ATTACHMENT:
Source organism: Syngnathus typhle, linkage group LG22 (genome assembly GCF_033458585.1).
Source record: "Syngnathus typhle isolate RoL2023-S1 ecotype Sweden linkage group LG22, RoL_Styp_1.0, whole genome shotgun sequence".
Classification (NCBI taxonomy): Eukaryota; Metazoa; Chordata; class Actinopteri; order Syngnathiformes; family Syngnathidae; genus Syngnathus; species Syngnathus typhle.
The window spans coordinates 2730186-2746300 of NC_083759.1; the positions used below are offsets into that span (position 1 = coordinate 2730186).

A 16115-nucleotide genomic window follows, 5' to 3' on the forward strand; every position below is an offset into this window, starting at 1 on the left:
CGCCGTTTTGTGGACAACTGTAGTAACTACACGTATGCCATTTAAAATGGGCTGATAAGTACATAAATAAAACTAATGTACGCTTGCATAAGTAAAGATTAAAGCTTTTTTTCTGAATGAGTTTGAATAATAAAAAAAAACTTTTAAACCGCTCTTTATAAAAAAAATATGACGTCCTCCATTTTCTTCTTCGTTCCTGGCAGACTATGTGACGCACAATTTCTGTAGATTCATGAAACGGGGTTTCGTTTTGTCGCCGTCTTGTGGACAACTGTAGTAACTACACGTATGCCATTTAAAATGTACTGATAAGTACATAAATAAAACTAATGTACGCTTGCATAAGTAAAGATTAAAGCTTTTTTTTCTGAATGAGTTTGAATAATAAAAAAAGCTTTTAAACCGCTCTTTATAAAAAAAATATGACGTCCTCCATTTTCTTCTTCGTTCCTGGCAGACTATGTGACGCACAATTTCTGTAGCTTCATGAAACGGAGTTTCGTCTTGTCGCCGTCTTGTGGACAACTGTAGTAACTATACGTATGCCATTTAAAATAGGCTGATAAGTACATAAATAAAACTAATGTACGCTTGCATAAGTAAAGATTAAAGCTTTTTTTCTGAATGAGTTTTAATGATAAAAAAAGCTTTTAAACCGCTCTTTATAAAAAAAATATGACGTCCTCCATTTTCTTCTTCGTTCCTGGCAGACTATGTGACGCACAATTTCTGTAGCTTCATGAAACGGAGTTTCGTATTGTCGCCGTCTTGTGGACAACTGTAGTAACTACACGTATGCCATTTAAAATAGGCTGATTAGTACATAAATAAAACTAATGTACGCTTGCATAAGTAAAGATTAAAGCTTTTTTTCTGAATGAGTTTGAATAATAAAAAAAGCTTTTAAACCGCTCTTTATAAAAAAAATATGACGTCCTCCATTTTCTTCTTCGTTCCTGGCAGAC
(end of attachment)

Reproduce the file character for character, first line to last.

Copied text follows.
Source organism: Syngnathus typhle, linkage group LG22 (genome assembly GCF_033458585.1).
Source record: "Syngnathus typhle isolate RoL2023-S1 ecotype Sweden linkage group LG22, RoL_Styp_1.0, whole genome shotgun sequence".
Classification (NCBI taxonomy): Eukaryota; Metazoa; Chordata; class Actinopteri; order Syngnathiformes; family Syngnathidae; genus Syngnathus; species Syngnathus typhle.
The window spans coordinates 2730186-2746300 of NC_083759.1; the positions used below are offsets into that span (position 1 = coordinate 2730186).

A 16115-nucleotide genomic window follows, 5' to 3' on the forward strand; every position below is an offset into this window, starting at 1 on the left:
CGCCGTTTTGTGGACAACTGTAGTAACTACACGTATGCCATTTAAAATGGGCTGATAAGTACATAAATAAAACTAATGTACGCTTGCATAAGTAAAGATTAAAGCTTTTTTTCTGAATGAGTTTGAATAATAAAAAAAAACTTTTAAACCGCTCTTTATAAAAAAAATATGACGTCCTCCATTTTCTTCTTCGTTCCTGGCAGACTATGTGACGCACAATTTCTGTAGATTCATGAAACGGGGTTTCGTTTTGTCGCCGTCTTGTGGACAACTGTAGTAACTACACGTATGCCATTTAAAATGTACTGATAAGTACATAAATAAAACTAATGTACGCTTGCATAAGTAAAGATTAAAGCTTTTTTTTCTGAATGAGTTTGAATAATAAAAAAAGCTTTTAAACCGCTCTTTATAAAAAAAATATGACGTCCTCCATTTTCTTCTTCGTTCCTGGCAGACTATGTGACGCACAATTTCTGTAGCTTCATGAAACGGAGTTTCGTCTTGTCGCCGTCTTGTGGACAACTGTAGTAACTATACGTATGCCATTTAAAATAGGCTGATAAGTACATAAATAAAACTAATGTACGCTTGCATAAGTAAAGATTAAAGCTTTTTTTCTGAATGAGTTTTAATGATAAAAAAAGCTTTTAAACCGCTCTTTATAAAAAAAATATGACGTCCTCCATTTTCTTCTTCGTTCCTGGCAGACTATGTGACGCACAATTTCTGTAGCTTCATGAAACGGAGTTTCGTATTGTCGCCGTCTTGTGGACAACTGTAGTAACTACACGTATGCCATTTAAAATAGGCTGATTAGTACATAAATAAAACTAATGTACGCTTGCATAAGTAAAGATTAAAGCTTTTTTTCTGAATGAGTTTGAATAATAAAAAAAGCTTTTAAACCGCTCTTTATAAAAAAAATATGACGTCCTCCATTTTCTTCTTCGTTCCTGGCAGAC